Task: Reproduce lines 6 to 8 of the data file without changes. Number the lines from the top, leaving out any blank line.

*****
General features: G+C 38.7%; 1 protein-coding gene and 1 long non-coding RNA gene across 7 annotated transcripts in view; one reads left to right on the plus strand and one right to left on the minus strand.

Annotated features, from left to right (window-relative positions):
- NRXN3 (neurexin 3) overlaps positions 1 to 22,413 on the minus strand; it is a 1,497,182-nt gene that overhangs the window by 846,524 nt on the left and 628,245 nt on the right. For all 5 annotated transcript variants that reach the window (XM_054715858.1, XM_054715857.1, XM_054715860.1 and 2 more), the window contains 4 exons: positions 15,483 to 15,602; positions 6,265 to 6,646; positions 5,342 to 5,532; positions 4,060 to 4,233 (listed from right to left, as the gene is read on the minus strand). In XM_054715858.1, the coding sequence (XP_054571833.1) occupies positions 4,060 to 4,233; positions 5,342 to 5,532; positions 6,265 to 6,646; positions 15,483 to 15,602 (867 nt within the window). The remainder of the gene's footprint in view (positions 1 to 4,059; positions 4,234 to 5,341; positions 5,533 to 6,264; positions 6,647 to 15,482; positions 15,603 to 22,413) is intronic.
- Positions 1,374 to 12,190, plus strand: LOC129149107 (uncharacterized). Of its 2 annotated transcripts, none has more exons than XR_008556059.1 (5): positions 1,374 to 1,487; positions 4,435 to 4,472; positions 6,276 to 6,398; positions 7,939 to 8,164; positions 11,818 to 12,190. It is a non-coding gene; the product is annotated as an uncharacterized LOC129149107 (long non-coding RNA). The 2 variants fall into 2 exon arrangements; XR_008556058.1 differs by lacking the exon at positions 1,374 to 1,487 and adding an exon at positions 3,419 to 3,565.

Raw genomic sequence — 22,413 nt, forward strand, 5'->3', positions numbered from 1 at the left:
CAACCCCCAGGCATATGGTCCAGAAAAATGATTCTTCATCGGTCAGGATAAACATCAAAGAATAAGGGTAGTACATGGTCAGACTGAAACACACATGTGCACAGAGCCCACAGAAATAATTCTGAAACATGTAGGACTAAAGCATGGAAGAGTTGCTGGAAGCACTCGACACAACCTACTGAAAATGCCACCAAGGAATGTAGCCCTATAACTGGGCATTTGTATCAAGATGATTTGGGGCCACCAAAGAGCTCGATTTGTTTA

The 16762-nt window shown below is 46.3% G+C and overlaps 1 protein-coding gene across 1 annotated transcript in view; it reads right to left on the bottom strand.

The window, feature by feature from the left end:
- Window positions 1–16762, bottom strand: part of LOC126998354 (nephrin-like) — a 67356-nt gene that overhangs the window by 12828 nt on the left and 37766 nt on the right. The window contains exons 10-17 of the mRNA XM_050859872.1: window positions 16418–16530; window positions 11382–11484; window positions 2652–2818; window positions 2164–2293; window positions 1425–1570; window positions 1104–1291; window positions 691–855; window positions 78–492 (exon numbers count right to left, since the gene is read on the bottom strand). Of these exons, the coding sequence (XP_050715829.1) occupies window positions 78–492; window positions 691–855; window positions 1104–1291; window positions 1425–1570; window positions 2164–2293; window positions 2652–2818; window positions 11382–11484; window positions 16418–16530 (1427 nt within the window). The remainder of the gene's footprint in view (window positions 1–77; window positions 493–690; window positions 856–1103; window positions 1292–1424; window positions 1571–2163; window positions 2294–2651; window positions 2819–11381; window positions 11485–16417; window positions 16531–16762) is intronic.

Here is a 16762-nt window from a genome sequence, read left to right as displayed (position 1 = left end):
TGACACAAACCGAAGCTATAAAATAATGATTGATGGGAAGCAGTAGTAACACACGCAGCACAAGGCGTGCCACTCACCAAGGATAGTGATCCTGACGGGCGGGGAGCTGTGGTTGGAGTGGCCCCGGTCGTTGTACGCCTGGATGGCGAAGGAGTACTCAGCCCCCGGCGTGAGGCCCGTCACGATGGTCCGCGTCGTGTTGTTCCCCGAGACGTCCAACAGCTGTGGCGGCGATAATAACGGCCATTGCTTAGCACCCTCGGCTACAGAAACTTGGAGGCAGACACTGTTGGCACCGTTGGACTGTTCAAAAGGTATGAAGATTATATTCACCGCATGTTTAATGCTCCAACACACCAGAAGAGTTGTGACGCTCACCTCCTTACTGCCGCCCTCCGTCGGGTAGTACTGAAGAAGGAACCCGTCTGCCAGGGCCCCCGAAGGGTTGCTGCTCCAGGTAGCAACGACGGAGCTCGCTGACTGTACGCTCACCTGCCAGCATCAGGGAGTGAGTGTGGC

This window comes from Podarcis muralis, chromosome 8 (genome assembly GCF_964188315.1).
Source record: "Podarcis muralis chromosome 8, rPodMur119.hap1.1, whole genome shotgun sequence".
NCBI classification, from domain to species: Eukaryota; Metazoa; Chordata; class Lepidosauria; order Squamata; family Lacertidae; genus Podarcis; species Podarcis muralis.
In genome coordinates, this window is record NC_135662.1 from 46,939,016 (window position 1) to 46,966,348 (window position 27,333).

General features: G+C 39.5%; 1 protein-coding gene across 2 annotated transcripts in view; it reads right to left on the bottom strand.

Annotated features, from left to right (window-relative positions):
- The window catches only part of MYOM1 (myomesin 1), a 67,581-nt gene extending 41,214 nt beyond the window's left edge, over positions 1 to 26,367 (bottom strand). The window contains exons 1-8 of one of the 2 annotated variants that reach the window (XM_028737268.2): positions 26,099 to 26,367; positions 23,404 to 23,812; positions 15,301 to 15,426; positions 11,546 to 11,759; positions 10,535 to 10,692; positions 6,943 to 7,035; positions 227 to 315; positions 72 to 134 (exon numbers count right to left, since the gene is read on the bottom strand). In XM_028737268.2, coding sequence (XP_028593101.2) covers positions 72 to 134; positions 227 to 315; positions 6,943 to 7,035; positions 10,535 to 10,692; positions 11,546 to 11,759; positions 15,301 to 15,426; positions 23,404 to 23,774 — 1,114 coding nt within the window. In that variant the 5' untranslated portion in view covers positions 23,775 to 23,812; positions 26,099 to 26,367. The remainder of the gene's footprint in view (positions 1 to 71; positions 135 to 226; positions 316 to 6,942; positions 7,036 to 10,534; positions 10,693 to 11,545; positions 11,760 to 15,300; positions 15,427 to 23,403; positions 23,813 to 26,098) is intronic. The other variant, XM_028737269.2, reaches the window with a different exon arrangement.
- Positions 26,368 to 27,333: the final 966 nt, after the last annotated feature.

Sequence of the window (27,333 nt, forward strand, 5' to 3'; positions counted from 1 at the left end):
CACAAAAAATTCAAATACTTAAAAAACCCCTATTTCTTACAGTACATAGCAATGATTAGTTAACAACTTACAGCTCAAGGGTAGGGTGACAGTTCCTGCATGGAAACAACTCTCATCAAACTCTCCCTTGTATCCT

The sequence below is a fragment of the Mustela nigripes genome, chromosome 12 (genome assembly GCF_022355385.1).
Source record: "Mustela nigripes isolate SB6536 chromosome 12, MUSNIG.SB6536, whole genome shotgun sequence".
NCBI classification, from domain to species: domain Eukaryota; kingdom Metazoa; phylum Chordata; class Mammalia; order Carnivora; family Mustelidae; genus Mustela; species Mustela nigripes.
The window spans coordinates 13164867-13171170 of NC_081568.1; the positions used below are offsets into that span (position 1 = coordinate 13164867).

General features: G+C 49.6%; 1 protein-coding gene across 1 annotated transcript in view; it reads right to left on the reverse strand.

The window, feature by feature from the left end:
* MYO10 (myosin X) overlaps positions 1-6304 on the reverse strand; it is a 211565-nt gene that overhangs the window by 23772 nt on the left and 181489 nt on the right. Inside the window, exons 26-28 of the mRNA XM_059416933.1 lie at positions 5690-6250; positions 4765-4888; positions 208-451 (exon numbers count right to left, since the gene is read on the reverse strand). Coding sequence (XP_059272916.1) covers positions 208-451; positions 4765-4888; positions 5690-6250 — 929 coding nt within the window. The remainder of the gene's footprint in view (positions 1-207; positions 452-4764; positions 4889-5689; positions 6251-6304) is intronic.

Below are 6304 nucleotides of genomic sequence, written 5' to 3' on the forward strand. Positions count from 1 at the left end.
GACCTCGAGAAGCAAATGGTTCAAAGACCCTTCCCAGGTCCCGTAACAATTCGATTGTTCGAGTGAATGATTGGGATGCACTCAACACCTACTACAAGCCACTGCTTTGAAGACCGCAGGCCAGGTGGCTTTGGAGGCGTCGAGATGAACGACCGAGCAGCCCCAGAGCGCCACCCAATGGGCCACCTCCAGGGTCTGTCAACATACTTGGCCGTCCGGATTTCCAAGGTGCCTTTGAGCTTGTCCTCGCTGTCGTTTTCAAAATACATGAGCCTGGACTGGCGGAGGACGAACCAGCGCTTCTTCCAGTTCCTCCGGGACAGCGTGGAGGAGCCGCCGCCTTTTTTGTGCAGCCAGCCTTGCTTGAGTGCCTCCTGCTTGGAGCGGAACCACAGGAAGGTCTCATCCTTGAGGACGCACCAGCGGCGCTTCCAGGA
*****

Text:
CAACCCCCAGGCATATGGTCCAGAAAAATGATTCTTCATCGGTCAGGATAAACATCAAAGAATAAGGGTAGTACATGGTCAGACTGAAACACACATGTGCACAGAGCCCACAGAAATAATTCTGAAACATGTAGGACTAAAGCATGGAAGAGTTGCTGGAAGCACTCGACACAACCTACTGAAAATGCCACCAAGGAATGTAGCCCTATAACTGGGCATTTGTATCAAGATGATTTGGGGCCACCAAAGAGCTCGATTTGTTTA

The 16762-nt window shown below is 46.3% G+C and overlaps 1 protein-coding gene across 1 annotated transcript in view; it reads right to left on the bottom strand.

The window, feature by feature from the left end: